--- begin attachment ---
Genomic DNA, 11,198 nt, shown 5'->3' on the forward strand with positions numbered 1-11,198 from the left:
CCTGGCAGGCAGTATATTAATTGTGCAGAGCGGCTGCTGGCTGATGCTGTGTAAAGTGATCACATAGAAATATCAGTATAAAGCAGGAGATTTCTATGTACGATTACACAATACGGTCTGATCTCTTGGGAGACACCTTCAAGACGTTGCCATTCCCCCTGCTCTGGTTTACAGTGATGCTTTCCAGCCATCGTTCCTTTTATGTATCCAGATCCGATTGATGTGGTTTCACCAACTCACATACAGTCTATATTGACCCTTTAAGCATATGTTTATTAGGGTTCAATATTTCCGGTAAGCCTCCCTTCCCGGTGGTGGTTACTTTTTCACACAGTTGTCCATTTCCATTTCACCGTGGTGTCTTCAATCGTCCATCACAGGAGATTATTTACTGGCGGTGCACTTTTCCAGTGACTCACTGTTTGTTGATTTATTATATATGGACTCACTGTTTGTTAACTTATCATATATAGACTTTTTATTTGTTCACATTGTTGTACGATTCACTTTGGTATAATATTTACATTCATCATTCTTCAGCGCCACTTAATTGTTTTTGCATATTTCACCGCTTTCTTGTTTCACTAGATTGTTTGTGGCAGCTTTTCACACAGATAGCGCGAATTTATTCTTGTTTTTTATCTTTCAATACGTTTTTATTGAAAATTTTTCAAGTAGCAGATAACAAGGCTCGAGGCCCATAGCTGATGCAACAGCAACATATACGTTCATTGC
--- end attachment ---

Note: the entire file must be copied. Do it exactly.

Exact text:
Genomic DNA, 11,198 nt, shown 5'->3' on the forward strand with positions numbered 1-11,198 from the left:
CCTGGCAGGCAGTATATTAATTGTGCAGAGCGGCTGCTGGCTGATGCTGTGTAAAGTGATCACATAGAAATATCAGTATAAAGCAGGAGATTTCTATGTACGATTACACAATACGGTCTGATCTCTTGGGAGACACCTTCAAGACGTTGCCATTCCCCCTGCTCTGGTTTACAGTGATGCTTTCCAGCCATCGTTCCTTTTATGTATCCAGATCCGATTGATGTGGTTTCACCAACTCACATACAGTCTATATTGACCCTTTAAGCATATGTTTATTAGGGTTCAATATTTCCGGTAAGCCTCCCTTCCCGGTGGTGGTTACTTTTTCACACAGTTGTCCATTTCCATTTCACCGTGGTGTCTTCAATCGTCCATCACAGGAGATTATTTACTGGCGGTGCACTTTTCCAGTGACTCACTGTTTGTTGATTTATTATATATGGACTCACTGTTTGTTAACTTATCATATATAGACTTTTTATTTGTTCACATTGTTGTACGATTCACTTTGGTATAATATTTACATTCATCATTCTTCAGCGCCACTTAATTGTTTTTGCATATTTCACCGCTTTCTTGTTTCACTAGATTGTTTGTGGCAGCTTTTCACACAGATAGCGCGAATTTATTCTTGTTTTTTATCTTTCAATACGTTTTTATTGAAAATTTTTCAAGTAGCAGATAACAAGGCTCGAGGCCCATAGCTGATGCAACAGCAACATATACGTTCATTGC